- “Subaru Corporation revised its ‘Quality’ policy after 25 years. Subaru announced March 29, 2019, "Based on the subsequent internal and external environmental changes, and repeated discussions throughout the company, we have reached a ‘Quality Policy’ revision."
- “Subaru also established a new Quality Assurance Management Office that was operational on April 1, 2020. Executive Vice President, Atsushi Osaki (Chief Quality Officer), oversees group-wide quality assurance and develops and manages Subaru's organizational structure and systems to assure quality, maintain their effectiveness, and continually improve them.”
- For more information: How Subaru Improved New Forester And Outback Quality And 3 Reasons Why They Did It Fast
- Ford’s new CEO, Jim Farley, also recently expressed interest in reducing the costs of warranty claims.
- “As part of its new effort to cut warranty costs, Ford has told suppliers it will charge them upfront for half the cost of a warranty problem. Suppliers might get some of the money back if they resolve problems more quickly.”
- “What we are striving for is to fix the issues as fast as possible so that those adjustments are as small as possible,” Kumar Galhotra, president of the automaker’s Americas and International Markets group, told Reuters. “They’re more incentivized to work with us.”
- “Bad parts from suppliers account for about one-third of Ford’s warranty costs, Drake said. The rest stem from design and manufacturing issues, Galhotra said.”
- “To attack internal quality problems, Ford has reconstituted teams that track the quality of inbound parts at its plants. These teams were previously disbanded as cost-cutting moves. Farley is pushing executives to resolve quality issues that linger beyond 30 days.”
- For more information: Ford’s new CEO tackles warranty costs in bid to boost profit
The Governor’s Highway Safety Administration (“GHSA”) issued a report about how the State Highway Safety Offices (“SHSOs”) use social media for traffic safety.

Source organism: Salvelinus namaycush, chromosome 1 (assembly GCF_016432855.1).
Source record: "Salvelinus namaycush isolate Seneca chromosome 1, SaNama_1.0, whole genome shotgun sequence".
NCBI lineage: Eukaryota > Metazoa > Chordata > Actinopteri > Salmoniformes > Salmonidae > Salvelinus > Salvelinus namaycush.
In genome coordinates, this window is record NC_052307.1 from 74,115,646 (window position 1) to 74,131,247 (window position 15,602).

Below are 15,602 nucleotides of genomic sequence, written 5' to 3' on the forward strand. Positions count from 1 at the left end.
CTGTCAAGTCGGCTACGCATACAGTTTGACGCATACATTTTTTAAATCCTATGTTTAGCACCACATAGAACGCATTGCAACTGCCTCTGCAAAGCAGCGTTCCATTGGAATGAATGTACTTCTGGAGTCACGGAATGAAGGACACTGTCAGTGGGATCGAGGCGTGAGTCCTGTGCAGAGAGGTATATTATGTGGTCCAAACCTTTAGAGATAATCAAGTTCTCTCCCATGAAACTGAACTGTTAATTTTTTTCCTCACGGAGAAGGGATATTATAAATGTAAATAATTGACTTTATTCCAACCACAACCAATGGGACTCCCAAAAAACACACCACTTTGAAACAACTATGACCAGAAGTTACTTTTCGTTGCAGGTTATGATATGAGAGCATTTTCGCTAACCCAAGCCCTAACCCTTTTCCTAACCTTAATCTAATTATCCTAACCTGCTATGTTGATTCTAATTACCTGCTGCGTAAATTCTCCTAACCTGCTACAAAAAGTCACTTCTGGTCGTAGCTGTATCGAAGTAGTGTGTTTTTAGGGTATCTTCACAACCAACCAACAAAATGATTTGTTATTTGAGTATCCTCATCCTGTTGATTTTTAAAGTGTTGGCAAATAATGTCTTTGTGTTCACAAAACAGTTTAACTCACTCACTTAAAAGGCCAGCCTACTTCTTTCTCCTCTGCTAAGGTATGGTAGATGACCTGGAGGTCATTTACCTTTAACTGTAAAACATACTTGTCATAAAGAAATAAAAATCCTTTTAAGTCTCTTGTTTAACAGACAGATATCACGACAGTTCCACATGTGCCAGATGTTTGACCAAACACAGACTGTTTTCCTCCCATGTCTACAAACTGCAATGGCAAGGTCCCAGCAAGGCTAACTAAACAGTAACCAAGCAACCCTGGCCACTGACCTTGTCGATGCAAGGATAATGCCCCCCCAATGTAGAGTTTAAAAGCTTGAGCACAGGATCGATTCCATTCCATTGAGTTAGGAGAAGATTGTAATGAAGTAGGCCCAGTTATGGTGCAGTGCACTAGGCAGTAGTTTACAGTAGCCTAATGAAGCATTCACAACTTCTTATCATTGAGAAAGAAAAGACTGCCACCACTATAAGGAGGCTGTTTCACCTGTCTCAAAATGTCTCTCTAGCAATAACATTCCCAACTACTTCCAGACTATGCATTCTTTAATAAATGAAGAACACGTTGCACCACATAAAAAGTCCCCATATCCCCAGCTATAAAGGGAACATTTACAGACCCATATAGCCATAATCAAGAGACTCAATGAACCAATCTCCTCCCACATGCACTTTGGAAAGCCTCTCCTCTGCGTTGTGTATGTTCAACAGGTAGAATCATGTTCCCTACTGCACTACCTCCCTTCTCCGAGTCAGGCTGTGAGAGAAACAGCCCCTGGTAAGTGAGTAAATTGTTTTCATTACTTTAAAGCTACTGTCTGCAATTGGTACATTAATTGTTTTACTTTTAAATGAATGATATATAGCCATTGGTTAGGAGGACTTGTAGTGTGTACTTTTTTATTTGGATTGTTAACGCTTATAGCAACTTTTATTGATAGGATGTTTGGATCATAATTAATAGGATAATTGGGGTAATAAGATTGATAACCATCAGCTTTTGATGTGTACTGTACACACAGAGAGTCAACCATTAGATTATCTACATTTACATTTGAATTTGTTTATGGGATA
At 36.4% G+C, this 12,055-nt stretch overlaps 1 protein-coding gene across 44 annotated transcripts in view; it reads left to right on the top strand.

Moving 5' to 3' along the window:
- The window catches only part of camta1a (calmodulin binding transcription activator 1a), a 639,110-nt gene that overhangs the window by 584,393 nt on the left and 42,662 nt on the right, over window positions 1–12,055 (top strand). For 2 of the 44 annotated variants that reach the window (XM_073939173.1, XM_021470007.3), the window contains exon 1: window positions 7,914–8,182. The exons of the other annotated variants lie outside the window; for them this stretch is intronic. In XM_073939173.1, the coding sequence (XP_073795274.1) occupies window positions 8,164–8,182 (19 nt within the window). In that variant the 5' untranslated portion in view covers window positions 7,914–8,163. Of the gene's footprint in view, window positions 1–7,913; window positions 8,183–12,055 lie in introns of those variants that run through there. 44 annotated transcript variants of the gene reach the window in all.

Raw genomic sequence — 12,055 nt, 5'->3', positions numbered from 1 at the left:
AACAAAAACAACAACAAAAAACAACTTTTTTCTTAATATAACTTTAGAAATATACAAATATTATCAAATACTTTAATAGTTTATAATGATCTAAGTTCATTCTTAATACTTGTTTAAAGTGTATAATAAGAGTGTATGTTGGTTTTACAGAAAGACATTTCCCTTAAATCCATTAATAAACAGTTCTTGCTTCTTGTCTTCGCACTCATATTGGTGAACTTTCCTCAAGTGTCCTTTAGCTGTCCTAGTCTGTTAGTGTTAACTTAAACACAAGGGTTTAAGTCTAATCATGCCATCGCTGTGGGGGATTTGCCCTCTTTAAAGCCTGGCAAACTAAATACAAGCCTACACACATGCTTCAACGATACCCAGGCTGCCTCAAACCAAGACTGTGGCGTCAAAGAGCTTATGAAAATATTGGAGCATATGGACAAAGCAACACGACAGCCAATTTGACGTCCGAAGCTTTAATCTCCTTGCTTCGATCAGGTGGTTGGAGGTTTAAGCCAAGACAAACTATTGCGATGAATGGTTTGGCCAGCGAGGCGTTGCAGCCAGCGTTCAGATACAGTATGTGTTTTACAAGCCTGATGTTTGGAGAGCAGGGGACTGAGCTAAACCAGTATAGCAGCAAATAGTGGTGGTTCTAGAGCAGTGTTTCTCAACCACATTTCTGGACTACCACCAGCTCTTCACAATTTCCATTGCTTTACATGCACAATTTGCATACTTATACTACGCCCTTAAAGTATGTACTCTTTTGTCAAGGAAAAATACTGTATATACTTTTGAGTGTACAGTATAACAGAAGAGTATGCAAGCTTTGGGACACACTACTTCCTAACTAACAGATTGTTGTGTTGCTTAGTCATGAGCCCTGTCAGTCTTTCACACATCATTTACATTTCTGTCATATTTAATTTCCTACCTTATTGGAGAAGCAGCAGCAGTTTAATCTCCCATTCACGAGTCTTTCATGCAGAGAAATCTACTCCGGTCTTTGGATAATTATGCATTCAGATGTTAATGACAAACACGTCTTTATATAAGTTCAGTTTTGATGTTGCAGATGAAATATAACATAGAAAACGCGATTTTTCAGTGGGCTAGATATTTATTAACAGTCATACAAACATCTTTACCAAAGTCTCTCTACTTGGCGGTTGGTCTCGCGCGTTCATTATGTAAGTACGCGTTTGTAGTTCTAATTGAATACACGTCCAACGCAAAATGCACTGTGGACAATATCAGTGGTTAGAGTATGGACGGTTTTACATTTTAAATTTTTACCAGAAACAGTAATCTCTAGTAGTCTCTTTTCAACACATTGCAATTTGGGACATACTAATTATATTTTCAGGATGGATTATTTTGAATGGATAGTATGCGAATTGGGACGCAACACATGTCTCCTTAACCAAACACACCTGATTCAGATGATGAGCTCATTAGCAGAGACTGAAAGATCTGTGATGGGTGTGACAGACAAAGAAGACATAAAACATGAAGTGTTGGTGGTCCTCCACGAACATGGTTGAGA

- “The study researched how State Highway Safety Offices (SHSOs) are using social media and the opportunities, benefits, and challenges social media presents. While social media continues to rapidly evolve, this report looks at the current state of the practice of SHSO social media, including new and creative ways SHSOs are sharing information, and how these activities are being measured or tracked.”
- “A common theme that arose is that there is no one way to deliver social media. Instead, there are a variety of ways to achieve a highly engaging social media approach; and, as such, there are also a variety of ways to both define and measure successful social media messaging. This variance is what makes social media an area filled with trial and error”
- “Six promising practices are presented in this report. The promising practices are designed to help inform planning and decision-making within a platform; they are not designed for comparing Facebook and Twitter because both platforms are unique in how engagement can be measured. These promising practices derive from analysis and identification of national trends of safety messaging used by SHSOs for Facebook and Twitter, examples of safety messaging with high 3 engagement, and case study examples from the SHSO interviews that were conducted. The promising practices are:
- Reuse safety messaging on multiple platforms;
- Consider the tone of your safety messages;
- Use pictures, videos, and links strategically;
- Use hashtags selectively;
- Time the posting of content to meet stakeholders’ needs; and
- Collaborate with other State and local accounts to increase visibility of safety messaging.”
- For more information: Social Media Practices in Traffic Safety